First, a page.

Camoulflage 1.618: The Unfinished Obelisk by Zeinab Alhashemi
Zeinab Alhashemi is an Emirati artist whose long-standing focus on urbanization has been reimagined in relation to the Pyramids of Giza. By combining the form of the obelisk with metal reinforced rods and camel hides, Elhashemi points to the contemporary present of unfinished houses seen just outside of the Giza Plateau and also the past with Aswan’s famed unfinished obelisk.
Secrets of Time by eL Seed
The Tunisian artist eL Seed who has become famous for his distinctive style combing Arabic calligraphy and graffiti that has been coined as calligraffiti has ditched the spray can in exchange for a sculpture for Forever is Now. The installation that is entitled Secrets of Time uses the words of the Egyptian writer Radwa Ashour “time does not disclose its secrets to humankind” to reference how the past still remains a mystery in many ways.
Under the Same Sun by SpY
The Spanish artist SpY’s sculpture entitled Under the Same Sun references the symbolism of the sun throughout Egyptian mythology and in particular relation to the understanding of death and the afterlife in ancient Egypt. The mirrored ball also references some of the astrological and mathematical calculations alleged to have been used in the construction of the Pyramids of Giza.
Vital Sands by Jwan Yosef
Jwan Yosef’s sculpture entitled Vital Sands welcomes viewers to interact with, sit on, and even play around it. He described his piece to me as a call to reflect on your own well-being and to care for yourself, understanding the sand as a fundamentally protective material that preserves and cushions the objects buried within.
Portal of Light by Emilio Ferro
The Italian artist Emilio Ferro’s installation entitled Portal of Light discusses the relationship between life and death with heavy references to Egyptian mythology. With booming and alluring ambient noises coming out of the ground and a light that shines through the doorway appearing at night, Ferro invites you to follow the light yourself and reflect on this change of states and the journey between them.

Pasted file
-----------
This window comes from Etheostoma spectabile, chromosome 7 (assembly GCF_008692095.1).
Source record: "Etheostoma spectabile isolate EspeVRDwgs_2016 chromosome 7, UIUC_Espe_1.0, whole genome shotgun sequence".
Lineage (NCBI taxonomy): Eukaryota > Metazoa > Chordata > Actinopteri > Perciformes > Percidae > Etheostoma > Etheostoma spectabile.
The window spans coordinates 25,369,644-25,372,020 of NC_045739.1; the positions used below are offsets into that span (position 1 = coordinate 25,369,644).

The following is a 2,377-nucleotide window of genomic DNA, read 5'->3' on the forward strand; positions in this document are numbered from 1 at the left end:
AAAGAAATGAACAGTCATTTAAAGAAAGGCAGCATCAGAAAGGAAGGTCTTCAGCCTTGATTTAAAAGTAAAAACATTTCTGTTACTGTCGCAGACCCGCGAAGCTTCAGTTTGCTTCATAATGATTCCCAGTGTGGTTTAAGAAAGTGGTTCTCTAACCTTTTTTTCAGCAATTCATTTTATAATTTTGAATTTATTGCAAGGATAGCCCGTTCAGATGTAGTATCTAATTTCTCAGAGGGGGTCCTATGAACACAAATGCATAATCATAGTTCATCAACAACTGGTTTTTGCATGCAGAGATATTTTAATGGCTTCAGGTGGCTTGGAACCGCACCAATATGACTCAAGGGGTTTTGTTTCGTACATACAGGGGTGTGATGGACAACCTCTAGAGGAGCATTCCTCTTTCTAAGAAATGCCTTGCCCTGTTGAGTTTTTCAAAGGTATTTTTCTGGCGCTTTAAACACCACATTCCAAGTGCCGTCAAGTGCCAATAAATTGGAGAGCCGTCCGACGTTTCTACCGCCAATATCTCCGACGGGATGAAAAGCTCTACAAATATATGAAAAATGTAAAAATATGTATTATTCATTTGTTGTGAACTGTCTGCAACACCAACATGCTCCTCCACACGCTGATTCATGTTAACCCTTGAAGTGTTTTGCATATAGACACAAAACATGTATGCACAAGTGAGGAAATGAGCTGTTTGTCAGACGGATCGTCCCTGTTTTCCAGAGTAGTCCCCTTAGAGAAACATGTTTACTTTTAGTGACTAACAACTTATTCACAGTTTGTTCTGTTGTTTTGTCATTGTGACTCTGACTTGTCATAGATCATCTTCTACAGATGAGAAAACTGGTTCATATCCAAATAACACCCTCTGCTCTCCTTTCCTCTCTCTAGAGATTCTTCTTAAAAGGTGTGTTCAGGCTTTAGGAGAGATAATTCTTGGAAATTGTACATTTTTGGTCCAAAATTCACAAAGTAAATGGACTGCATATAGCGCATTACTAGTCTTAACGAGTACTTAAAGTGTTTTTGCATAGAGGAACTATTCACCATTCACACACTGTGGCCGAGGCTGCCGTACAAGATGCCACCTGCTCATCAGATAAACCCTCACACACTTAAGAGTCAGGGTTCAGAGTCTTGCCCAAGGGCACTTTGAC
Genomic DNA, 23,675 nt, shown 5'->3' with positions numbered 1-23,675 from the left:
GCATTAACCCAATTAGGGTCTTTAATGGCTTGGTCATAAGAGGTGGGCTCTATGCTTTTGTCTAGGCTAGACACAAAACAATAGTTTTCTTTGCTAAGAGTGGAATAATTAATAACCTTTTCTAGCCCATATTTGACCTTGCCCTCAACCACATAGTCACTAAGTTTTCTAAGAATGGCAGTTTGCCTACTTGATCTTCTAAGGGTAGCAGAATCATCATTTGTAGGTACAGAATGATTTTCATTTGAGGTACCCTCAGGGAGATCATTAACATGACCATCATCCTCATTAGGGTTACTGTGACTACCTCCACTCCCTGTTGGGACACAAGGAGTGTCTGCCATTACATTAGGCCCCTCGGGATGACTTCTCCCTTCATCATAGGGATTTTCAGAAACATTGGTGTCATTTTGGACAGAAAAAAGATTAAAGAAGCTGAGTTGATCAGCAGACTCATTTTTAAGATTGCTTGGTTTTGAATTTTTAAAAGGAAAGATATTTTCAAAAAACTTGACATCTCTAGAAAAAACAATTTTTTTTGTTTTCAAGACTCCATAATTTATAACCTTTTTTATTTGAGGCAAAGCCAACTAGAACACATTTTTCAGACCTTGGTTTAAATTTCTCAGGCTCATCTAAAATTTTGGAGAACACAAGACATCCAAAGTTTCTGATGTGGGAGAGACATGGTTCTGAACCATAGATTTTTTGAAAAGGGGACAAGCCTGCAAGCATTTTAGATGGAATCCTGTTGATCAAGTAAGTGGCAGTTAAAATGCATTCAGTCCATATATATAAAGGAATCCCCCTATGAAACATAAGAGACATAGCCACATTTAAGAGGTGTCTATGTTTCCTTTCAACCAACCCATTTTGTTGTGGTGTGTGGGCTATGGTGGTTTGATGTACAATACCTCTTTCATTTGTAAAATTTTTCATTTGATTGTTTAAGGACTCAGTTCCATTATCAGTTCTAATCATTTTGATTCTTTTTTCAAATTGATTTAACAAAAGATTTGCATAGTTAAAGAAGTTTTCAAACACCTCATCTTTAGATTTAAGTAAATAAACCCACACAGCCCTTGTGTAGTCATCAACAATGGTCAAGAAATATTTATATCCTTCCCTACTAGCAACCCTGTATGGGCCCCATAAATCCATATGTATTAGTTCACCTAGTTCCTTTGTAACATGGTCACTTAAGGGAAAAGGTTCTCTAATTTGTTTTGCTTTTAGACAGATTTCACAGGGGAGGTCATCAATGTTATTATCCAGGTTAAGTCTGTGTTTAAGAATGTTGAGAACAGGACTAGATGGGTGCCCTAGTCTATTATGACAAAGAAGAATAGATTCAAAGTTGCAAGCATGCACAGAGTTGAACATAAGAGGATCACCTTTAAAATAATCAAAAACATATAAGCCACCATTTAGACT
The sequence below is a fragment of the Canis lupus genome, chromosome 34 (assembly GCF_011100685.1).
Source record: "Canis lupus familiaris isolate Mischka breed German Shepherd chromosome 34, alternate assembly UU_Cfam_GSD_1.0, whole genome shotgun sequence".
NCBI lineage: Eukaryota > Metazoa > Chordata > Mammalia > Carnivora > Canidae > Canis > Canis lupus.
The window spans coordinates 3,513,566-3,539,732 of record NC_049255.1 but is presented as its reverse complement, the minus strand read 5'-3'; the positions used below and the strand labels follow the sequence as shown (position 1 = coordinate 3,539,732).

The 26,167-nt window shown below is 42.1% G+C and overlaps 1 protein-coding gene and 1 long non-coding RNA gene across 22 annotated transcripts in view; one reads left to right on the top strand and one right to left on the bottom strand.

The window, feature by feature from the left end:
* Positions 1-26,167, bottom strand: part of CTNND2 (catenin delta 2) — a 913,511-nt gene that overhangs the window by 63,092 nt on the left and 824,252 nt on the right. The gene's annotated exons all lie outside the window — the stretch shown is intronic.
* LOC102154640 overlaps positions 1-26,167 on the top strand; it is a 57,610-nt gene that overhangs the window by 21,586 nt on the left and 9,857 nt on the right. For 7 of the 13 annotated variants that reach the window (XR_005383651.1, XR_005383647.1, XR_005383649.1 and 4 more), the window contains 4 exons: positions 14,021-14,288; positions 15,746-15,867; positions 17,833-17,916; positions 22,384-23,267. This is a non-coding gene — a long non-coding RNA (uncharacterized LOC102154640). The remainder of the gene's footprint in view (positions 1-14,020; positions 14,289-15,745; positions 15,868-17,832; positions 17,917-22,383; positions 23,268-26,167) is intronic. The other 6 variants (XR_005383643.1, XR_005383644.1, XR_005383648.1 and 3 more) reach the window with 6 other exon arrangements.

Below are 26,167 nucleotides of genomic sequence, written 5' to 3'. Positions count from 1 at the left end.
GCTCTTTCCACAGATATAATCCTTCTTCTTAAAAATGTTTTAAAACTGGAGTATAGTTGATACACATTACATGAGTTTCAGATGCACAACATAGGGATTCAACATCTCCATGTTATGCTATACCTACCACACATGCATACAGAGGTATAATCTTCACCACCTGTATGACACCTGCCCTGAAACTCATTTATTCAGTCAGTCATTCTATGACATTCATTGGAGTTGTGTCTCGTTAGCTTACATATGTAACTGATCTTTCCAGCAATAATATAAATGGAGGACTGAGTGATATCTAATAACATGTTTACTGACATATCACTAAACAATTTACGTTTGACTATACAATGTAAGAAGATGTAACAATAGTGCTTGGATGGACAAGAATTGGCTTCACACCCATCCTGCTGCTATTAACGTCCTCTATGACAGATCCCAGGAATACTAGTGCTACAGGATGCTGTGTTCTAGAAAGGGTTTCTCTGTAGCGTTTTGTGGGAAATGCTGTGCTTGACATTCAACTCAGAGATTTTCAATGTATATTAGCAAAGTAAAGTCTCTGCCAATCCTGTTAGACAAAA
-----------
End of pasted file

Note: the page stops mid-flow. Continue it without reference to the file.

Guardians of the Wind by Mohammad Alfarraj
Mohammad Alfarraj is a Saudi artist with a particular interest in humankind’s impact on the natural world and the relationship between the two. His installation entitled Guardians of the Wind is a collection of agricultural pipes and dried foliage that Alfarraj gathered from the Egyptian countryside and constructed into what he describes as a “futuristic fossil.”
A Pyramid in Other Vocabularies by Ahmed Karaly
Ahmed Karaly is one of two Egyptian artists participating in this year’s installment of Forever is Now. He introduced the thought process behind his piece entitled A Pyramid in Other Vocabularies by describing how “When you are fascinated by something, you see it in everything. My fascination with the many civilizations of Egypt has made me see them as one entity, each reflecting the other. From another visual dimension, I see them completely intertwined, no matter how different their details are. This project represents the merging between the ancient Egyptian and civilizations that followed it in a contemporary rendering that interprets what I see.”